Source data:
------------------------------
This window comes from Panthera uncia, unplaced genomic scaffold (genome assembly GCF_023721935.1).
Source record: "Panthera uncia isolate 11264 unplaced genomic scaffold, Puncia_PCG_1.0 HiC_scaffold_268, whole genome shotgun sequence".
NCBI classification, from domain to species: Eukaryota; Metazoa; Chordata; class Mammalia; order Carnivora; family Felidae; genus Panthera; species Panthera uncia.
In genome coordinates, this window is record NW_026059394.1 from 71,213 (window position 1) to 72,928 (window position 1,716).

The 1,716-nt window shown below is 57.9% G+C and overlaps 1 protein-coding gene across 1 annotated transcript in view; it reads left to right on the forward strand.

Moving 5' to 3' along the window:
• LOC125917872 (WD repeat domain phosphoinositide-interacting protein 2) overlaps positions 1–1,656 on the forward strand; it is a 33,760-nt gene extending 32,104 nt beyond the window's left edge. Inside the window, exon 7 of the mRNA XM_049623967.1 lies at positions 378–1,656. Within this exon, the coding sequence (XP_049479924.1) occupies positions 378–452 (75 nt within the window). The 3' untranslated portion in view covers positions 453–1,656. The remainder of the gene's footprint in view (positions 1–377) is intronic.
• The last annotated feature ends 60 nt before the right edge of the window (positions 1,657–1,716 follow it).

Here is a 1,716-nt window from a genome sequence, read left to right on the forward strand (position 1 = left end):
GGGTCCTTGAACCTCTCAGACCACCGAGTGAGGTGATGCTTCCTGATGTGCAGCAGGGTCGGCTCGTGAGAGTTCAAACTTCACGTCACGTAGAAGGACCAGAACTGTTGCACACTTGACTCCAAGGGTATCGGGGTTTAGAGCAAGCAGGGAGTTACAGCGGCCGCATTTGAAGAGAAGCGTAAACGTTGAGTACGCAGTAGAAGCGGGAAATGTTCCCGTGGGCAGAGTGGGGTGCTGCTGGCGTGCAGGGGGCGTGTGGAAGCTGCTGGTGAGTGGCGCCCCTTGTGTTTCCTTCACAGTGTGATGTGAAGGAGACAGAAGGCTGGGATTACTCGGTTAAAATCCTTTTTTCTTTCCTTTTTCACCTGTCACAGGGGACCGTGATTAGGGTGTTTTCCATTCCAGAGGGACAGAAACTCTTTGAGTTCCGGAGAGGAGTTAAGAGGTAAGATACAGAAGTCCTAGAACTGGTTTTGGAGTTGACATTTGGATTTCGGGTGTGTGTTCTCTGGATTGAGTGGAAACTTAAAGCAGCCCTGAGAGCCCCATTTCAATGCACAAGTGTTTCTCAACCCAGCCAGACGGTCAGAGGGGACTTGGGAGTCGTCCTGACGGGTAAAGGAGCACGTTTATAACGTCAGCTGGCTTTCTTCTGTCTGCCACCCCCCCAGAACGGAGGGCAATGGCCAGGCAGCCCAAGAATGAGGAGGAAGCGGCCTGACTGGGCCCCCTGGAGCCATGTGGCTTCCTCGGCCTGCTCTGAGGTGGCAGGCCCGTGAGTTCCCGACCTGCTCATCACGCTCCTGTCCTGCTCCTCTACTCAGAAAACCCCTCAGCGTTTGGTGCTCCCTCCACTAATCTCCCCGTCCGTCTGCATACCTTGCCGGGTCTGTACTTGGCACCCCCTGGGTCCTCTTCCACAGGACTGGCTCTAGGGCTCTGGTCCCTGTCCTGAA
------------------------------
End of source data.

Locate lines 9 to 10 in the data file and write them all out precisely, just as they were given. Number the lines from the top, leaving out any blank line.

Here is a 1,716-nt window from a genome sequence, read left to right on the forward strand (position 1 = left end):
GGGTCCTTGAACCTCTCAGACCACCGAGTGAGGTGATGCTTCCTGATGTGCAGCAGGGTCGGCTCGTGAGAGTTCAAACTTCACGTCACGTAGAAGGACCAGAACTGTTGCACACTTGACTCCAAGGGTATCGGGGTTTAGAGCAAGCAGGGAGTTACAGCGGCCGCATTTGAAGAGAAGCGTAAACGTTGAGTACGCAGTAGAAGCGGGAAATGTTCCCGTGGGCAGAGTGGGGTGCTGCTGGCGTGCAGGGGGCGTGTGGAAGCTGCTGGTGAGTGGCGCCCCTTGTGTTTCCTTCACAGTGTGATGTGAAGGAGACAGAAGGCTGGGATTACTCGGTTAAAATCCTTTTTTCTTTCCTTTTTCACCTGTCACAGGGGACCGTGATTAGGGTGTTTTCCATTCCAGAGGGACAGAAACTCTTTGAGTTCCGGAGAGGAGTTAAGAGGTAAGATACAGAAGTCCTAGAACTGGTTTTGGAGTTGACATTTGGATTTCGGGTGTGTGTTCTCTGGATTGAGTGGAAACTTAAAGCAGCCCTGAGAGCCCCATTTCAATGCACAAGTGTTTCTCAACCCAGCCAGACGGTCAGAGGGGACTTGGGAGTCGTCCTGACGGGTAAAGGAGCACGTTTATAACGTCAGCTGGCTTTCTTCTGTCTGCCACCCCCCCAGAACGGAGGGCAATGGCCAGGCAGCCCAAGAATGAGGAGGAAGCGGCCTGACTGGGCCCCCTGGAGCCATGTGGCTTCCTCGGCCTGCTCTGAGGTGGCAGGCCCGTGAGTTCCCGACCTGCTCATCACGCTCCTGTCCTGCTCCTCTACTCAGAAAACCCCTCAGCGTTTGGTGCTCCCTCCACTAATCTCCCCGTCCGTCTGCATACCTTGCCGGGTCTGTACTTGGCACCCCCTGGGTCCTCTTCCACAGGACTGGCTCTAGGGCTCTGGTCCCTGTCCTGAA